February 26, 2018 | Cbonds
|Ukraine’s sovereign Eurobonds ended lower last week despite a clear demand for high yield emerging market debt. Belarus managed to place USD 600mn in 12-year Eurobonds at a rate of just 6.2%, with demand for the issue far over-subscribed at USD 2.8bn. Belarus and Ukraine have the same B-minus credit rating from Fitch. As a confirmation of the risk-tolerant environment, a survey prepared by JPMorgan Chase said that a third of institutional investors are planning to allocate additional capital to emerging-market strategies this year.|
In Ukraine-related news, President Poroshenko said he will continue to insist on the introduction of a peacekeeping mission in the Donbass, which has now been occupied by pro-Russian separatists for nearly 4 years. Such a mission remains unlikely since Russia is refusing to allow any peacekeepers inside separatist-controlled territory.
The longest outstanding Ukrainian Eurobonds, Ukraine-32s, declined by 1.1% to 96.5/96.9 (7.8%/7.7%), while medium-term Ukraine-23s shed 1.2% to 104.6/105.2 (6.7%/6.6%). The generally more volatile the VRI derivatives (linked to Ukraine’s future GDP growth with expiration in 2040) dropped by 1.3% to 66.0/67.0 cents on the dollar.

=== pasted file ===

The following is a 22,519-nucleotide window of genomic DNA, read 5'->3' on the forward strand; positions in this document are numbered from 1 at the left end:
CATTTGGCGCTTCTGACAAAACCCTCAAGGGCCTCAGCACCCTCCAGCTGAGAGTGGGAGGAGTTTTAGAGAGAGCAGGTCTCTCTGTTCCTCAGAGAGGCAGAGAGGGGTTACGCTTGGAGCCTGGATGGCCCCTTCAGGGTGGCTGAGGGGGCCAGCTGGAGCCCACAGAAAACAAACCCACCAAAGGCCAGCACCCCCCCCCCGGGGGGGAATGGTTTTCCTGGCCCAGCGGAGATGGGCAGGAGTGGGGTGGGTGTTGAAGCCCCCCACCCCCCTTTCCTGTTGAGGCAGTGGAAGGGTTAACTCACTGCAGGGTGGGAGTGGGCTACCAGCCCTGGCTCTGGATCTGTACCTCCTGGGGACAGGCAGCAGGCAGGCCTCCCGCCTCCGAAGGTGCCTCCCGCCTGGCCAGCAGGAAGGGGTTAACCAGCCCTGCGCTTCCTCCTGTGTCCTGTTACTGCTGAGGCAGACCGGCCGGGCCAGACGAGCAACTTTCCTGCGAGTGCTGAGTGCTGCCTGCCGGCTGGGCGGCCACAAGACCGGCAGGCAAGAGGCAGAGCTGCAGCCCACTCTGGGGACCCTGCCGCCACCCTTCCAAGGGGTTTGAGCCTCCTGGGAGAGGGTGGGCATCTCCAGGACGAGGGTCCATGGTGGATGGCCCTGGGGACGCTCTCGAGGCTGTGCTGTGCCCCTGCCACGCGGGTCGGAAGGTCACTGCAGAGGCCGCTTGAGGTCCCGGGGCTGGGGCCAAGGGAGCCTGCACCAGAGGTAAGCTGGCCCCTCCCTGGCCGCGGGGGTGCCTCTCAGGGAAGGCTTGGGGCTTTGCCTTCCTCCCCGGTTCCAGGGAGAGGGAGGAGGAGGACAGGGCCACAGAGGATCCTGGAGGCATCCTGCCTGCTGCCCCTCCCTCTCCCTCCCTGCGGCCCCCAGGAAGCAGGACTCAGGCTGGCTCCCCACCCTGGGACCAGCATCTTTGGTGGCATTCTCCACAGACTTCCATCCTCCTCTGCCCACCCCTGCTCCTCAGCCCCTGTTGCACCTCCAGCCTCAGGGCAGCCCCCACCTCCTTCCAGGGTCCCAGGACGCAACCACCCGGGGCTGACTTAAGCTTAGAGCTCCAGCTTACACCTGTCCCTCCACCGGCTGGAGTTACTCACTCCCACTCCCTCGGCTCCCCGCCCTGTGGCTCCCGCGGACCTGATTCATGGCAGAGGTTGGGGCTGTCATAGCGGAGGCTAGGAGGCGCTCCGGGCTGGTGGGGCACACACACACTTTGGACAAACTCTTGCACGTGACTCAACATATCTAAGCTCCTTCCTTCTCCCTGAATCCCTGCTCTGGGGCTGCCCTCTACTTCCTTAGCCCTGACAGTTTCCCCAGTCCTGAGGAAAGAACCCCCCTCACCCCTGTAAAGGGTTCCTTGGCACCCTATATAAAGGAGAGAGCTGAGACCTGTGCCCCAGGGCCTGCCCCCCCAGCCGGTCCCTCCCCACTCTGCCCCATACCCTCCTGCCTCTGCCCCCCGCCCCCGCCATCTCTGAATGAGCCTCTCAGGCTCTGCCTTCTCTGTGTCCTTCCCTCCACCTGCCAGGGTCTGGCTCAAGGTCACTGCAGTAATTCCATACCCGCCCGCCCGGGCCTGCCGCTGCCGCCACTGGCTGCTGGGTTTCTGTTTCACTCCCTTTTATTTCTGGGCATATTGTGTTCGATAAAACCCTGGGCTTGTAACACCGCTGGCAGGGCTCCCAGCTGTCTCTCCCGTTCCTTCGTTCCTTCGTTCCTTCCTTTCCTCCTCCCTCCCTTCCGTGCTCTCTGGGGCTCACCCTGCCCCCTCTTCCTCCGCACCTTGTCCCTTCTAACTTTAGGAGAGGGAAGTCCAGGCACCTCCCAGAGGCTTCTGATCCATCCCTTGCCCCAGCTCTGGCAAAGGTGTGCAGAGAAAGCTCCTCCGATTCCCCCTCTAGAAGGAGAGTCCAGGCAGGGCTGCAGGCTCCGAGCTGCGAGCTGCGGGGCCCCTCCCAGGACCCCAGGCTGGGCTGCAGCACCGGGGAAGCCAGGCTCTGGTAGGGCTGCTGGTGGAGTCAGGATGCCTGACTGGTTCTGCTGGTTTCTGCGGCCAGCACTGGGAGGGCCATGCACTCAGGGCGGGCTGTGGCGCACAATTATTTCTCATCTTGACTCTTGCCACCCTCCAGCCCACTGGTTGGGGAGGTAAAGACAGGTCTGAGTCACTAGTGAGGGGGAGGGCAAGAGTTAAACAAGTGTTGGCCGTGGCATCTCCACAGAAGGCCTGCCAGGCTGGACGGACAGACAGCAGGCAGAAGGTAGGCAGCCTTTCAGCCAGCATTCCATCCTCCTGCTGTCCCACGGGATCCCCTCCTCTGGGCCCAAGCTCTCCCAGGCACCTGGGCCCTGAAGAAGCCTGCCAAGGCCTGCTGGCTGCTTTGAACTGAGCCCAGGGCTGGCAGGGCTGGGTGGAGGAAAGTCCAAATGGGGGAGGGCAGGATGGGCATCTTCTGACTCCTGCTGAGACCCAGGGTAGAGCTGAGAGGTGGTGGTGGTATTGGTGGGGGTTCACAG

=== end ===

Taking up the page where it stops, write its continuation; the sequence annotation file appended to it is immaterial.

Metinvest-21s showed a similar performance, decreasing by 1.0% to 101.2/101.9, and DTEK-24s corrected by 0.6% to 105.6/106.3 (9.5%/9.4%). Kernel-22s inched down 0.2% to 109.4/109.6 (6.0%/5.9%) ahead of the company’s financial report due for release on Feb 28.
Banking sector debt papers also followed the trend in sovereigns. OschadBank-25s slipped 1.4% to 107.5/108.3 (8.2%/8.1%). Although yields for the sector grew, UkrEximBank kicked off a road show for its planned new 5-year Eurobond issue. The amount of the placement has not been disclosed, but it is being reported that new bonds will be formally denominated in hryvnia with both the coupon and the redemption linked to the official UAH/USD exchange rate.
|Full company name||Ukraine|
|Country of risk||Ukraine|